Friday, August 5, 2011

The Blank Slate by Camica

Cam is another one of my Twitter cohorts. She makes me laugh all the time with her tweets and she runs the fabulous Well Written Woman site. I'm so glad that I've had the opportunity to get to know her and I'm happy to share her writing with you as well today.


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Neither of my parents were religious. We never went to church, we never discussed God, we never prayed at dinner or bedtime and any questions I had about the origin of the earth, humanity or the universe were answered as scientifically as possible. If my parents couldn’t answer my question directly, the referred me to a full set of encyclopedias that were purchased for exactly such a reason. See, my parents were raised Mormon and Southern Baptist. Both fled their religious upbringings as quickly as they could. My grandparents didn’t hold it against them, but neither have been back to the church in my lifetime (though dad sometimes attends an Episcopalian church to appease my stepmom).

I had essentially been raised as an atheist, though the more militant of the Red A crowd called me an agnostic. I didn’t get the memo that for one to be an Atheist you had to have a strong desire to tell people who believed in God that they were wrong, instead I lived life as if I didn’t have all of the answers. I listened to discussions on religious practices, I engaged in a few angry debates with the more fundamentalist Christians, which unfortunately made up my mind that religion would never be something I could be involved in. I could never ignore evidence that was right there proven in front of my face. I couldn’t believe in God, because God wasn’t proven. That’s not to say he (or she) didn’t exist, just that there was no firm scientific, empirical data to prove existence or not. This singular idea made me a bad Atheist in the eyes of most of my fellow skeptics. They had the same close minded extremist view point as the fundamentalist Christians I had happily loathed.

I found myself spiritually misplaced. I asked my mom why she didn’t raise me with a particular belief system since the church had been so important to her family growing up. She explained she wanted me to make up my own mind and discover my own beliefs that worked for me. She thought it was important that I ask questions and live life by the truths that I found by way of experience rather than religion.

A few years ago I began to feel as if there were more to the world than just what I saw and could explain quantitatively. There was a stirring, a calling, a desire for more. I began to read about Buddhism, Hinduism, some Islam, but never Christianity. As Ghandi once said “I like your Christ, I do not like your Christians” - I felt exactly the same, only I didn’t even want to get to know Christ because I was so turned off by the so-called Christians I had interacted with in my youth.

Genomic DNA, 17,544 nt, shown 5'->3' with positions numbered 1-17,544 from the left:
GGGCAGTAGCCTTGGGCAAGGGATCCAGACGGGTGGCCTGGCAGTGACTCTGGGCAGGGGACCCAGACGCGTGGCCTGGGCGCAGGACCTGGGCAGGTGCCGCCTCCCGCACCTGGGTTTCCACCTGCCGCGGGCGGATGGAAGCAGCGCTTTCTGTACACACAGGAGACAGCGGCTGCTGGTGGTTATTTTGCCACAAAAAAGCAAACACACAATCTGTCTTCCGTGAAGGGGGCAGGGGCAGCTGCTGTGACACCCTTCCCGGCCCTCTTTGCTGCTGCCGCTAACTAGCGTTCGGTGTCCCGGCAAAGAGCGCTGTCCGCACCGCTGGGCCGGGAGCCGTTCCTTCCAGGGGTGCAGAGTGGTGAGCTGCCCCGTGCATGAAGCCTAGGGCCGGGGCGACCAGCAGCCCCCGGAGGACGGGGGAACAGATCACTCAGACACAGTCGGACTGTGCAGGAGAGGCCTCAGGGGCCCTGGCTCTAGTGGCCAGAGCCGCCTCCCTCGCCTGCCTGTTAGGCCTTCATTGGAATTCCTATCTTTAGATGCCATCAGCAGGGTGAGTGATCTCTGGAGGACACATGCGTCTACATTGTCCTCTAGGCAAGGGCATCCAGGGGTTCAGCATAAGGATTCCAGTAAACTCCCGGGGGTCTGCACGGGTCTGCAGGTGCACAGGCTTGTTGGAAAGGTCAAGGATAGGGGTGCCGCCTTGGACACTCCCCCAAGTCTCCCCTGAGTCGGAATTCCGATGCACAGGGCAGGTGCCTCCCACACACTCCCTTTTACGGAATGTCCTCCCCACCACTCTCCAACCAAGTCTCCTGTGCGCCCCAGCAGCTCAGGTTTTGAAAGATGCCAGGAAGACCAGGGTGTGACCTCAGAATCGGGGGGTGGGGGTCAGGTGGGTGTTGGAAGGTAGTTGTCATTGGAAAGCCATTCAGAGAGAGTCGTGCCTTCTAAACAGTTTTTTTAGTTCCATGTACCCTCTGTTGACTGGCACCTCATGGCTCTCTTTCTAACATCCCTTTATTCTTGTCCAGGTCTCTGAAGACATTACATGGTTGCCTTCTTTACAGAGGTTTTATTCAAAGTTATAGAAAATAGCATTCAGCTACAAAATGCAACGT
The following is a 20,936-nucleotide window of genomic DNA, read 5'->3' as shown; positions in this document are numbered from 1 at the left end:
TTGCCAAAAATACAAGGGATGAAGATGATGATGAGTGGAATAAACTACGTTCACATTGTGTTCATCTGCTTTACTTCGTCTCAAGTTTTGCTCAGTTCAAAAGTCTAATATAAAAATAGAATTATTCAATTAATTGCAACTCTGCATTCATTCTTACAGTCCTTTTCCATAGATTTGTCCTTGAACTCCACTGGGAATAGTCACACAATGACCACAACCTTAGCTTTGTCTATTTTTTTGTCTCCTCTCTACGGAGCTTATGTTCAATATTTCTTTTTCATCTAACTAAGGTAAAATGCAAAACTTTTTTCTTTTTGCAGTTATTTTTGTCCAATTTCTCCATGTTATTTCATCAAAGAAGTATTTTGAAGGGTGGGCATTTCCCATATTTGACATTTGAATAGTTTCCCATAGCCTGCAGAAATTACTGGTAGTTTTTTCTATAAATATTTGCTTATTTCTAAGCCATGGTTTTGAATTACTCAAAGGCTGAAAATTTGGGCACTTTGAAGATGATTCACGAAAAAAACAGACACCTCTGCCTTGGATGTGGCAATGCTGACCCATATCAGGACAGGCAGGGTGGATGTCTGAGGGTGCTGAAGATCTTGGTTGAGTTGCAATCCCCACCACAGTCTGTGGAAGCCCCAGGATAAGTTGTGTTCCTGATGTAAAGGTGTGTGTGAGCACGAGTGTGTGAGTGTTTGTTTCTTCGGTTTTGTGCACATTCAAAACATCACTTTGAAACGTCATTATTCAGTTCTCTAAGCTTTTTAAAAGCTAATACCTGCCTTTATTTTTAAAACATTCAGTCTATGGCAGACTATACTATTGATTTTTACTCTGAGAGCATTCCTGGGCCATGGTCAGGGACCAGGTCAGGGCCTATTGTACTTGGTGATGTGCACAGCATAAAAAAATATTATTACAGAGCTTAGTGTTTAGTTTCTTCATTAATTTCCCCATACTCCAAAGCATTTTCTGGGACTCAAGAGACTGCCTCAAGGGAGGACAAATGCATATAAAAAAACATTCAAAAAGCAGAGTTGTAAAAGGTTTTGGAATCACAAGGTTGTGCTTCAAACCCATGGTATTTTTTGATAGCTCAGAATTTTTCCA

Then one day in the midst of a slightly snarky conversation that led to a profound philosophical discussion, my world changed.

“What do you believe?” my friend asked. I was gobsmacked. What did I believe? I fumbled through an answer because I didn’t have a “belief” I just did my best to be a good person. We talked more and more about the romance of Christ, I met more and more friends who were good Christians. Beautiful people with common sense and reason and understanding that didn’t judge me for being an Atheist or snidely proclaim they were praying for my eternal soul. This one simple question sent me on a new adventure in understanding and acceptance. I was enamored with his adoration of Christ, not religion, but the romance, the love story of Christianity. It was enough to open the door to an experience I had been avoiding for a very long time.
While I do not consider myself a Christian, I do consider myself a believer in something bigger. I believe we all find our way up the mountain, our journeys are all different, our arrival at our own truths imminent. What matters is that we all believe in uplifting one another in this life, encouraging each other to be the best possible version of ourselves and always, always extending a little bit of amazing grace to our fellow human being.


What do you believe?



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Camicia is a wife, wine lover, writer and surprisingly introverted gemini, despite her tweet count. Hobbies include sarcasm, potty humor, putting hats on her dog and LOTS of yoga. She is the founder of The Well Written Woman and you can find her tweeting incessantly or occasionally posting on her personal blog.



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